I borrowed a friend’s car for a couple of days. I got in the car and listened to her already set radio stations. She and I have very different music tastes so I was hearing songs for the first time and really paying attention. It is fairly astonishing to truly listen to the lyrics of music.
On one short commute, I heard first a catchy pop song, “Thumbs” performed by Sabrina Carpenter. I was singing along and thinking wow this song could be an anthem to engage people in worker’s rights; a call for a Labor Party. I was hyped. Then immediately after, another equally catchy song came on, “Boys My Age” performed by Hey Violet. I immediately felt unsafe and violated inside the vehicle. Why was this song allowed on the radio? It was an excuse for statutory rape and gave license to so many of the things that we’ve been working against in the anti-sexual violence movement. Hey Violet, a very young, mostly girl band was actually singing encouragement to put on clothes that show skin and “get the attention of a grown up”.
I continued to listen because I was absolutely sure that I had somehow ended up on an NPR broadcast of a media deconstruction workshop. Someone, anyone, was going to break this down. There had to be a moment that encouraged young girls to ask for their needs to be met, but to do that in a safe space with a man that wasn’t by his age overpowering you.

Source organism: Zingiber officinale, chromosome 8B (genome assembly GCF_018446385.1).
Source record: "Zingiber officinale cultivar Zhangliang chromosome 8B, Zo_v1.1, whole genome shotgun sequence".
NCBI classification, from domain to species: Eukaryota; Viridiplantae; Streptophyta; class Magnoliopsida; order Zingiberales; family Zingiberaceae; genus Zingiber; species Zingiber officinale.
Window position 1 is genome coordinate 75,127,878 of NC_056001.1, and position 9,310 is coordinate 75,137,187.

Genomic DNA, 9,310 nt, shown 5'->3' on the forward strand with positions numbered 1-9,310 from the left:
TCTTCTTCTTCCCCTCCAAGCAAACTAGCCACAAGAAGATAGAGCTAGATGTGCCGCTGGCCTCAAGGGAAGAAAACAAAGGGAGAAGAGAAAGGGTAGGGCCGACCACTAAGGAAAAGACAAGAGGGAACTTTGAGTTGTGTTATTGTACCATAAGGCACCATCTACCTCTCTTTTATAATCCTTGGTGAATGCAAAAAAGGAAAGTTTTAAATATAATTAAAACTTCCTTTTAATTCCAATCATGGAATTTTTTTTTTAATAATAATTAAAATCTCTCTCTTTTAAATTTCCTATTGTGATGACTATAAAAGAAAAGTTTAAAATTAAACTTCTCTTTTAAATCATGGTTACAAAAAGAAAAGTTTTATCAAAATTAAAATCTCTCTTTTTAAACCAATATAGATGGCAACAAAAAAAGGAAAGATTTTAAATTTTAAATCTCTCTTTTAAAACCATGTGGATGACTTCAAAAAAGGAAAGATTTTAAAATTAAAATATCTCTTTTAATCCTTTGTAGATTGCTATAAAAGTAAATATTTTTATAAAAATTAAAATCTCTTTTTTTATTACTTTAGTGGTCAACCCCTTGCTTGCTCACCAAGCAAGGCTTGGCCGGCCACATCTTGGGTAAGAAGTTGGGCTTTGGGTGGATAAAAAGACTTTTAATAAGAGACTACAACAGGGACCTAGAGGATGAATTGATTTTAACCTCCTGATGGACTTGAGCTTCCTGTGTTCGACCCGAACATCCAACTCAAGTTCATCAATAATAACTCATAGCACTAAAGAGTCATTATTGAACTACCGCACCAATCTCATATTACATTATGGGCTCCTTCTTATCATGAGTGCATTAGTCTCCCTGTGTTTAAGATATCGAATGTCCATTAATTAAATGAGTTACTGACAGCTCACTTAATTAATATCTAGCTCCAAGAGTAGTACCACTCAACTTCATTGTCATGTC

The song really upset me. But, even more than that I’m upset that the song played as equal to other music. This song shouldn’t be equal on the radio; this message shouldn’t even be breathing the same air. I hear someone out there saying we have to be tolerant. Tolerance? I don’t think that is tolerance!
Tolerance is not holding my values and beliefs as the norm. Tolerance is saying marginalized people should not be punished or given less access and rights. Tolerance is re-positioning groups of power, not as the center of the wheel, but one of the spokes on it.
I think what they mean is tolerate this. Tolerate is not tolerance, and I don’t have to tolerate. When something is wrong, I should not give it as much space and weight as what is right. Social justice should not share the same space as rape jokes right next to an invitation to the Women in Leadership Breakfast invitation. I don’t have to tolerate injustice.
How do I decide what is the difference between right and wrong? Who made me the decider? I’m not the decider; any of us can easily tell the difference. What is the impact that it will have? Daisy Hernandez was recently here giving a talk at UNM and she made it very clear. She said, freedom of speech isn’t hate speech; if it incites hate or violence it isn’t free speech.
And, just a final thought. Dear Ariana Grande, “Hood Love” is not one that leads you to “Bad Decisions”; it is one that leads you to caring about, Loving, your community.